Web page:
Sebastopol mother of two Alix McCauley has been content to stay at home with her kids for the last seven years, taking special time to raise her son and daughter, now seven and three, be available for play dates and do school volunteering, work on her garden and help renovate the old house she and her husband bought a few years ago. Trained as a painter and photographer at the Rhode Island School of Design, McCauley hasn’t had time to do much fine art, but she has made her children’s clothes and, before that, made her own maternity clothes. And then one day last November, a friend told her about an online marketplace for crafters and artisans, Etsy.com. Never one to turn down an idle moment to shop, McCauley took a look and loved what she saw.
“I was immediately inspired,” she says. “I’d never seen anything like it; it’s a compilation of so many energies.” Before she went to bed that night, specifically the night of Nov. 19, 2006, McCauley took some photos of clothes she had made for herself and, thinking little of it, posted them to Etsy.
When she woke up the next day, all of them were sold.
Now just five months later, McCauley–who taught herself to sew–estimates that she has completed some 700 custom-made pieces through her store, Treehouse28, on Etsy.com. Standing in the airy backyard cottage that literally houses her cottage industry, she still seems a little shocked by her immediate success.
A tall, willowy strawberry blonde who is also her brand’s only model, McCauley, 38, is an old-fashioned dressmaker in a decidedly new-fashioned world. Working exclusively with cotton-lycra blend fabrics that are stretchy and forgiving and particularly beloved by pregnant women and yoga enthusiasts, McCauley makes earth-tone dresses, headbands, shirts, arm warmers and pants exactly to her customer’s dimensions.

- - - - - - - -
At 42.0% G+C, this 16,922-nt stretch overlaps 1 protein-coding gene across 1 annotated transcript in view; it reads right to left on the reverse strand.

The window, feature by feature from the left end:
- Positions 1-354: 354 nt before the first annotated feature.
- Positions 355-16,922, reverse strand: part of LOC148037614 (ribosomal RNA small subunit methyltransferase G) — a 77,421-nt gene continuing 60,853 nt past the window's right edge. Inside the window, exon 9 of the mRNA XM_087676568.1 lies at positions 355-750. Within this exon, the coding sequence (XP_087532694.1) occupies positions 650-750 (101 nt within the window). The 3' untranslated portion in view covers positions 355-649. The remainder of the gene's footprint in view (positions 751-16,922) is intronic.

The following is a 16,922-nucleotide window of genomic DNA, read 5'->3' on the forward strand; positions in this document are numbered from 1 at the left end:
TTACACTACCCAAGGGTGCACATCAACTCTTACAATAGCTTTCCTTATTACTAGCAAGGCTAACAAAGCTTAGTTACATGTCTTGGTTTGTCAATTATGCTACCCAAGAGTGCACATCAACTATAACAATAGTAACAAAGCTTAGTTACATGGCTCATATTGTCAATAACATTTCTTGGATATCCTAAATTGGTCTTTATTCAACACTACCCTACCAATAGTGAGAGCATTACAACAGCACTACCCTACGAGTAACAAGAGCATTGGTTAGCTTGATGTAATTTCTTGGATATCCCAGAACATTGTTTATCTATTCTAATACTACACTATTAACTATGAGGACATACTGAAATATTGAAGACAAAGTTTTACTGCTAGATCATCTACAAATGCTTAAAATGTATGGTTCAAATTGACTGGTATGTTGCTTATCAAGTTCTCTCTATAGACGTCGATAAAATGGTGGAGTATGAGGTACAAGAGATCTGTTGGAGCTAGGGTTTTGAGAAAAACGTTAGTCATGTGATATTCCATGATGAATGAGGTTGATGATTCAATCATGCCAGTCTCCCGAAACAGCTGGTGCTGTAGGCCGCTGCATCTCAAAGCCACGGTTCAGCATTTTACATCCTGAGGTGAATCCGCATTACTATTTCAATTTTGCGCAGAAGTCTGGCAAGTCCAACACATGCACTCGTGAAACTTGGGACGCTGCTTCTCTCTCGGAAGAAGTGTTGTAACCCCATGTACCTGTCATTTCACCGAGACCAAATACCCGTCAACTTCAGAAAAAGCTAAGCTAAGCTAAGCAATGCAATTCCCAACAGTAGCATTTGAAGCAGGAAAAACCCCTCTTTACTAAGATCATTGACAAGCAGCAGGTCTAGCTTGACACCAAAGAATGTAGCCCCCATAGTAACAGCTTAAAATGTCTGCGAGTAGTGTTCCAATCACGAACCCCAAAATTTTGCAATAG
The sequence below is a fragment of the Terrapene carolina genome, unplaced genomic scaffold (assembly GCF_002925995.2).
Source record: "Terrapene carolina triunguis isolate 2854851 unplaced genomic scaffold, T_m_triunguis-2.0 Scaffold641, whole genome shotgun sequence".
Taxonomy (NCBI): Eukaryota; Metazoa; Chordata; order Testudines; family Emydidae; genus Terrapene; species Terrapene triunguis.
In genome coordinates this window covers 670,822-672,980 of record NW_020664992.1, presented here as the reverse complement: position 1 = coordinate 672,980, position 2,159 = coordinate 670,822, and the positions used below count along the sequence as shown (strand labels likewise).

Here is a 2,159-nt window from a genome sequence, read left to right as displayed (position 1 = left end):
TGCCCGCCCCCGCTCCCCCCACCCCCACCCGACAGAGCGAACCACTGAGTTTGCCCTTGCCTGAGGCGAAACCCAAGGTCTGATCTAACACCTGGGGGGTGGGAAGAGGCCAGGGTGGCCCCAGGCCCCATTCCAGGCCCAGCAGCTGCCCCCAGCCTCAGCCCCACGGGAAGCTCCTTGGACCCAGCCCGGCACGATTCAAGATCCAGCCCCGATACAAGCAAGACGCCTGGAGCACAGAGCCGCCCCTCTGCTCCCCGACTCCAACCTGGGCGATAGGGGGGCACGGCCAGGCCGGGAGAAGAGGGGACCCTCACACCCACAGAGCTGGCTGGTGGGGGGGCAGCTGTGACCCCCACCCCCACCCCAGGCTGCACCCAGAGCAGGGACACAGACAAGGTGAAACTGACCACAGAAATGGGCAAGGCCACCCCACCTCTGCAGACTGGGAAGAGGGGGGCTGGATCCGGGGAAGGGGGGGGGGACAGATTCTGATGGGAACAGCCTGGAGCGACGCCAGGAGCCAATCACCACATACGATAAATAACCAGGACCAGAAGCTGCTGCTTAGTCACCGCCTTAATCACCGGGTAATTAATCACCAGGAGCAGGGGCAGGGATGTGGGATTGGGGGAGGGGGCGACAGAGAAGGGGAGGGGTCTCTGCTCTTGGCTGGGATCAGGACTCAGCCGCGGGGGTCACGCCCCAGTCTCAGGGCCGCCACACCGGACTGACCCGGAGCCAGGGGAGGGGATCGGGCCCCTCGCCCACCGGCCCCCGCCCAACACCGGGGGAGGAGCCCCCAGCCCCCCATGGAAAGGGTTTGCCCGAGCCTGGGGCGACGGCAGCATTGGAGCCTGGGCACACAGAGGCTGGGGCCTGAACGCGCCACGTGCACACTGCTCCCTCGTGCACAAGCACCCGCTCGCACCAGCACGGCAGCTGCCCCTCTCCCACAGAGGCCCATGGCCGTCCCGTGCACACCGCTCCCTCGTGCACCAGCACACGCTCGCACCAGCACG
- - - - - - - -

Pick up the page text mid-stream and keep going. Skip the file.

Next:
“It’s all custom work,” she says. “I don’t work from sizing charts. I’m finding that a lot of people of different sizes and shapes want a wardrobe that works for them perfectly.” McCauley posts pictures of herself modestly modeling her designs, customers send in their dimensions–including how long they like their tops to be from shoulder to leg–and in a two-week turnaround, the item appears in the mail, hand-addressed and with a short note from McCauley inside the package.
A typical dress costs just $60, entirely intended from color choice to breadth to length just for its new owner. And prices don’t change for larger women, whose clothing assuredly uses more fabric than do the size-zero eenie-beanies. “It’s really rewarding making clothing for women who don’t feel like they can pick up a piece of stylish clothing and have it fit,” McCauley says. “A lot of women don’t want to go out shopping or don’t have the time or feel shy trying clothes on in public.”
The small cottage where McCauley works is immaculate, with clothing samples hanging from the ceiling, and her three sewing machines–two of them commercial sergers that she had to hastily purchase within the first month of her uncanny success–sitting on a white table, quietly at the ready. Even with the flood of orders that come in daily from spots as disparate as New Zealand, England and North Dakota, McCauley still keeps track of her inventory flow on a yellow legal pad.
A bright orange basket on the floor holds fabric scraps that she uses to hand-tie each garment before packaging it herself for shipping. In less than half a year, she already has large design houses interested in her products and is fielding offers to expand and redirect the very personal nature of her business. And, oh, she has also had to learn how to actually do business.
“I’m at that point already where I need to consider how big I want to be, how much I want to do,” she says, settling down on an oversized white sofa. “I can make the sales. Now it’s a matter of how to handle a business that’s growing. It’s exciting.”
She leans forward and smiles. “It’s something I would never have forecast five months ago.”
To learn more, go to www.etsy.com and search for Treehouse28 under ‘sellers.’